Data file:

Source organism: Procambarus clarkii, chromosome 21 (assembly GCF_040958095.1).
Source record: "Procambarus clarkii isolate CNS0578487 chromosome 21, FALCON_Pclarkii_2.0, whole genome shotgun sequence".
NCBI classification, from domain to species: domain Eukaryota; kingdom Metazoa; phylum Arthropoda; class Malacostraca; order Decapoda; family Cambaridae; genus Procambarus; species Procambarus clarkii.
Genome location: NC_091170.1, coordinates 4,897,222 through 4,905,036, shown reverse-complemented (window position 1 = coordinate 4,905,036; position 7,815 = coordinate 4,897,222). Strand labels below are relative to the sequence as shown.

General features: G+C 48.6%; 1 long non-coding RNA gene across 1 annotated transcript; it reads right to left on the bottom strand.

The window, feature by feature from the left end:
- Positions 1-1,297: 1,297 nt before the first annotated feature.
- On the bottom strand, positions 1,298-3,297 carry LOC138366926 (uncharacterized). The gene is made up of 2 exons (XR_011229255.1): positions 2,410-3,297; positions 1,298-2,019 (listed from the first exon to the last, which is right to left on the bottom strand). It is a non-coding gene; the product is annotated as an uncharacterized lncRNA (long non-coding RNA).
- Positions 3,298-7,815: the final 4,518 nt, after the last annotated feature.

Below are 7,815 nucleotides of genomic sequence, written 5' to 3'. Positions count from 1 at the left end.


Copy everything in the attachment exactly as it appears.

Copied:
Source organism: Procambarus clarkii, chromosome 21 (assembly GCF_040958095.1).
Source record: "Procambarus clarkii isolate CNS0578487 chromosome 21, FALCON_Pclarkii_2.0, whole genome shotgun sequence".
NCBI classification, from domain to species: domain Eukaryota; kingdom Metazoa; phylum Arthropoda; class Malacostraca; order Decapoda; family Cambaridae; genus Procambarus; species Procambarus clarkii.
Genome location: NC_091170.1, coordinates 4,897,222 through 4,905,036, shown reverse-complemented (window position 1 = coordinate 4,905,036; position 7,815 = coordinate 4,897,222). Strand labels below are relative to the sequence as shown.

General features: G+C 48.6%; 1 long non-coding RNA gene across 1 annotated transcript; it reads right to left on the bottom strand.

The window, feature by feature from the left end:
- Positions 1-1,297: 1,297 nt before the first annotated feature.
- On the bottom strand, positions 1,298-3,297 carry LOC138366926 (uncharacterized). The gene is made up of 2 exons (XR_011229255.1): positions 2,410-3,297; positions 1,298-2,019 (listed from the first exon to the last, which is right to left on the bottom strand). It is a non-coding gene; the product is annotated as an uncharacterized lncRNA (long non-coding RNA).
- Positions 3,298-7,815: the final 4,518 nt, after the last annotated feature.

Below are 7,815 nucleotides of genomic sequence, written 5' to 3'. Positions count from 1 at the left end.